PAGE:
Timothy Rudd and his wife, Lori filed a defective product lawsuit against Bard (Davol) in 2018. On or about April 21, their case will go before a jury in Superior Court in Providence, Rhode Island before Associate Justice Richard Licht.
The defendant is represented by Lori Cohen (Greenberg Traurig). (See Rudd v Davol Inc. PC-2018-0482).
Rudd was implanted with Bard’s Ventralex Hernia Patch on or about October 5, 2012 to repair an umbilical hernia. He claims he was not informed of the risks associated with Ventralex.
By 2017, Rudd had an additional surgery to repair the hernia and remove the mesh. During that he was injured severely and permanently, says his complaint, continuing to cause pain and mental anguish. The couple say they also have substantial medical bills.
Tim and Lori live in Rhode Island, where Bard is also headquartered (incorporated in Delaware). Davol Inc. is a wholly owned subsidiary of Bard, which supplies Davol with the materials used in making the Ventralex patch.
Ventralex is still on the market as is the Ventralex ST Hernia Patch.
The trial was set for April 7 but has now been delayed two weeks. It seems that renewing a courtroom schedule after COVID has proven challenging. There are only two courtrooms being used, so the need is backing up.
The Plaintiff alleges negligence, strict product liability, negligent infliction of emotional distress, intentional infliction of emotional distress, breach of implied warranty, failure to warn, fraud, loss of consortium, and punitive damages.
The case is a plaintiff pick, according to Jonathan Orent, his attorney (Motley Rice), who tells MND, “It is truly my honor to represent Mr. Rudd.”
Ventralex is made of the polymer polypropylene, as most hernia meshes are, however it is multi-layered.
It has two layers of polypropylene (PP) mesh on one side and an expanded layer of polytetrafluoroethylene (ePTFE) on the other. That coated side is supposed to face the intestines. PP mesh has been known to entangle and/or perforate the intestines and bowel causing sepsis and death so avoiding the intestine is important.
You may know PTFE, a thermoplastic polymer, as the formula of Teflon cookware with its non-stick coating because of its high heat resistance, (see the history of Teflon). The “e” means the ePTFE is softer and requires support.
In addition, Ventralex contains an ePTFE memory recoil ring which opens up once its inside the body, theoretically flattening the mesh into place.
Bard’s Composix Kugel recalled mesh also contained a memory recoil ring. It eventually became the largest hernia mesh settlement in 2011 at $184 million.
Plaintiffs claim the ring can deform the mesh and cause it to buckle. The ring can break causing problems including bowel perforation.
The Ventralex mesh has a small pore size and weave and a high volume of material, which is incompatible with the body, say the plaintiffs. A small pore size (1mm effective porosity), heavyweight PP mesh allows bacteria to hide from the body’s own immune system in an encasing slime known as biofilm.
Pelvic mesh trials have shown that a 3 mm pore size allows for better integration with the body.
PP is impure, says the complaint, and contains about “’15 additional compounds which are leached from the PP and are toxic to tissue which enhances the inflammatory reaction and the intensity of fibrosis.”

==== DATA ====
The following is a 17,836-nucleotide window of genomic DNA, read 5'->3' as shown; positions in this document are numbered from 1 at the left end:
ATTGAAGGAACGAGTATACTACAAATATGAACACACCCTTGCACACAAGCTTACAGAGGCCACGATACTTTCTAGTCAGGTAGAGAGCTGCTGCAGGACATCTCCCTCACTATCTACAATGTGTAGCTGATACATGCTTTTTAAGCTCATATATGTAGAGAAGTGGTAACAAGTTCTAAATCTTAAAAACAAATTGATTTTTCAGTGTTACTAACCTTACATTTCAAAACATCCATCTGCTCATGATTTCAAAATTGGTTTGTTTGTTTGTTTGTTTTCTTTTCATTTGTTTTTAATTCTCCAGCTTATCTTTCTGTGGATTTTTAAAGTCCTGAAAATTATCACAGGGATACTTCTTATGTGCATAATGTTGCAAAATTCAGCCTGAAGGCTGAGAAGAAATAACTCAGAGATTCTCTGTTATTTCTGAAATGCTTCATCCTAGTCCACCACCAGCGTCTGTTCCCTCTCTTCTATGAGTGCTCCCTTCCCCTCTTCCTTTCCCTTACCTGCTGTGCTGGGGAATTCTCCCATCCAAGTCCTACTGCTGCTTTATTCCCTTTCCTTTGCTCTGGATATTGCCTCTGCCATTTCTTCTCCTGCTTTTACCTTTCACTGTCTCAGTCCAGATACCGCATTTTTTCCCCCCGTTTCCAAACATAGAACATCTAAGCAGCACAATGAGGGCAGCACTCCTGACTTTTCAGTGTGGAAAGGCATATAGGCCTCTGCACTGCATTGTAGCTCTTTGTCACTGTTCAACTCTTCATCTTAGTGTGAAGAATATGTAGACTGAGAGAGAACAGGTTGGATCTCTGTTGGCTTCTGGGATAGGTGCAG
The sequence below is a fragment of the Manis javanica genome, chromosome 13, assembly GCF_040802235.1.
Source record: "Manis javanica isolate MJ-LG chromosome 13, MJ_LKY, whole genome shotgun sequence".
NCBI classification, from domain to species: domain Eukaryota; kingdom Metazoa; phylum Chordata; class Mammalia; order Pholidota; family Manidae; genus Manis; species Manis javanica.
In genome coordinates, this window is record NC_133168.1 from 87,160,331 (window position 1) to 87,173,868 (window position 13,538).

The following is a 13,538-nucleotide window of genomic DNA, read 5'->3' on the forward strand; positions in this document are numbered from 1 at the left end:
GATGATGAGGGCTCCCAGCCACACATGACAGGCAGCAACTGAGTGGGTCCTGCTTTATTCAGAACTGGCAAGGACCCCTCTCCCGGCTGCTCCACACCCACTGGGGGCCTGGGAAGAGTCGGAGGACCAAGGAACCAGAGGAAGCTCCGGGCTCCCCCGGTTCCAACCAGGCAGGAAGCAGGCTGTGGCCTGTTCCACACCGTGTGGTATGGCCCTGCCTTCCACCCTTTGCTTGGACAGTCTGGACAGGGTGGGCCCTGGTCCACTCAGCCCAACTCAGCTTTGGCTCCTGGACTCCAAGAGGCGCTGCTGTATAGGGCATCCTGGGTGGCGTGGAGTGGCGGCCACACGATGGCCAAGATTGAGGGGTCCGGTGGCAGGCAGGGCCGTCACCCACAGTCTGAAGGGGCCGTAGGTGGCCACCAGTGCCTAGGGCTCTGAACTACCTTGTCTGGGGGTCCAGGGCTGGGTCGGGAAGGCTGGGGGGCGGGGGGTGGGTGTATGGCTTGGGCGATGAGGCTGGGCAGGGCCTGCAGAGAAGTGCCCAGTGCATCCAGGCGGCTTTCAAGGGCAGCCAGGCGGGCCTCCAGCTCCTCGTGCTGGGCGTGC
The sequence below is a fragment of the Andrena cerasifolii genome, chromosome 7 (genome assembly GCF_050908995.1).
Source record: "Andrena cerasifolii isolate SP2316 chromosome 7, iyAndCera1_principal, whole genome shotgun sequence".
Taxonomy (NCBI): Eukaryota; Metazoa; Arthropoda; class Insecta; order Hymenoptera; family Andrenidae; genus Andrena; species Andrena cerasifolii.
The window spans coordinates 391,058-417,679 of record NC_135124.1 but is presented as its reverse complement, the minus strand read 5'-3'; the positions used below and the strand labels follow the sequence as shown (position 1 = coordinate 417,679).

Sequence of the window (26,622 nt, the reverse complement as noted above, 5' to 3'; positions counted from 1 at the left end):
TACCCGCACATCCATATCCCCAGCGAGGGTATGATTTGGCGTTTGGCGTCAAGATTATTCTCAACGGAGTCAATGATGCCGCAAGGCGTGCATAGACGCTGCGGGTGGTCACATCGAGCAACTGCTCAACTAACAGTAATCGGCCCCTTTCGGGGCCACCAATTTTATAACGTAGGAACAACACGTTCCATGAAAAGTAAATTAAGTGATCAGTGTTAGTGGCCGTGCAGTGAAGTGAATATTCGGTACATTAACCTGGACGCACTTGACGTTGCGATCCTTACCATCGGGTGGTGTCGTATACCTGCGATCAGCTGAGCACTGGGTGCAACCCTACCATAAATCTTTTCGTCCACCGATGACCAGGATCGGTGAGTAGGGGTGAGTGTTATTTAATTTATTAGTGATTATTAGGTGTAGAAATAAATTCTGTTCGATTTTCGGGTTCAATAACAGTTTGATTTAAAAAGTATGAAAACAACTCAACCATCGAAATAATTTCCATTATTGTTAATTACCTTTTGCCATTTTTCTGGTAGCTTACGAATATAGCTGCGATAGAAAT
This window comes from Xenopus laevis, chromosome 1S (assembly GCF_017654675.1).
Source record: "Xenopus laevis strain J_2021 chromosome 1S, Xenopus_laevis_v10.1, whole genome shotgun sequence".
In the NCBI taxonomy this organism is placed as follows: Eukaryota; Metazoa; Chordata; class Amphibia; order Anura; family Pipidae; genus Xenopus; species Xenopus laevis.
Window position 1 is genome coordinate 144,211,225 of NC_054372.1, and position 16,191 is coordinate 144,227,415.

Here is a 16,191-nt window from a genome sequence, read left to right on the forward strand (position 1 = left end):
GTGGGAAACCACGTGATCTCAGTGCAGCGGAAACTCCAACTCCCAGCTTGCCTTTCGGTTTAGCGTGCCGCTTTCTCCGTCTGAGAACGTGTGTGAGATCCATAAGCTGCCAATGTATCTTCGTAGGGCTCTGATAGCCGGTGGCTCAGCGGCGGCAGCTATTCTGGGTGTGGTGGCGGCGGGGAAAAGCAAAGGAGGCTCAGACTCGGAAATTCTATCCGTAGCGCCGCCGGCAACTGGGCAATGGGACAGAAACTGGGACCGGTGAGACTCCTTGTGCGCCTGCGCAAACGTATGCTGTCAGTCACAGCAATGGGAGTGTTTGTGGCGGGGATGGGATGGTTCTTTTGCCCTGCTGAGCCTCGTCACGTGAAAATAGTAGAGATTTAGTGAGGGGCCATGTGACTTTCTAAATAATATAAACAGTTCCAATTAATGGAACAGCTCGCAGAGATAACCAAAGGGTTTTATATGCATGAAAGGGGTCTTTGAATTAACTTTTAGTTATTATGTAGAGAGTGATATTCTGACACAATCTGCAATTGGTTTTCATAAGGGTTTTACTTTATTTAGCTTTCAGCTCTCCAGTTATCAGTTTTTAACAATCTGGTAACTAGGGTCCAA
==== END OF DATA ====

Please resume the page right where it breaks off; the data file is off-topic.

Plaintiffs claim that PP is “biologically incompatible with human tissue and promotes an immune response” in a large subset of the population. This may be the first time that the biocompatibility of PP mesh has been directly addressed.
Ventralex is designed to be permanently implanted in the human body “in the intraabdominal space between the subcutaneous tissue and intestines.”
Patients, doctors, consumers, or regulatory agencies were not warned by Bard/Davol about the dangers of polypropylene, says the complaint.
Bard/Davol claims Ventralex is safe, effective, reliable for the treatment of a hernia.
Readers of Mesh News Desk have seen coverage of the Material Safety Data Sheet or MSDS during pelvic mesh trials. The jurors there were shown the MSDS warning that polypropylene was not to be permanently implanted in the human body or to have any contact with human tissue and fluids! (See Bard warning here)
What is an MSDS? It is required by the Occupational Safety and Health Administration (OSHA) to warn workers about the chemical, physical, health, and potential environmental hazards of any material so they are properly protected.
Ventralex was submitted to the Food and Drug Administration's (FDA) 510(k) to receive clearance to market. The 510(k) submission was received May 2002 and by July 16, roughly two months later, it was cleared to be sold as a Class II medical device.
Named as the “predicate” upon which this approval was made was the Bard Composix Kugel Mesh Patch. A 510(k) application requires a named "predicate" or substially similar device already marketed upon which this new device is modelled.
The interesting thing about a 510(k) clearance is that even if the “predicate” is removed from the market or found to be defective in a court of law, the clearance stands. There is no review of all of the subsequent devices that named it as a predicate.
The Rudd trial is expected to commence April 21, subject to change.
There are more than 15,000 hernia mesh cases filed in three MDLs around the country naming defendants Ethicon, Bard, and Atrium Medical.
The next hernia mesh trial will be April 19, in the Southern District of Ohio in Columbus before Judge Edmund A. Sargus (case 2:19-md-2846).
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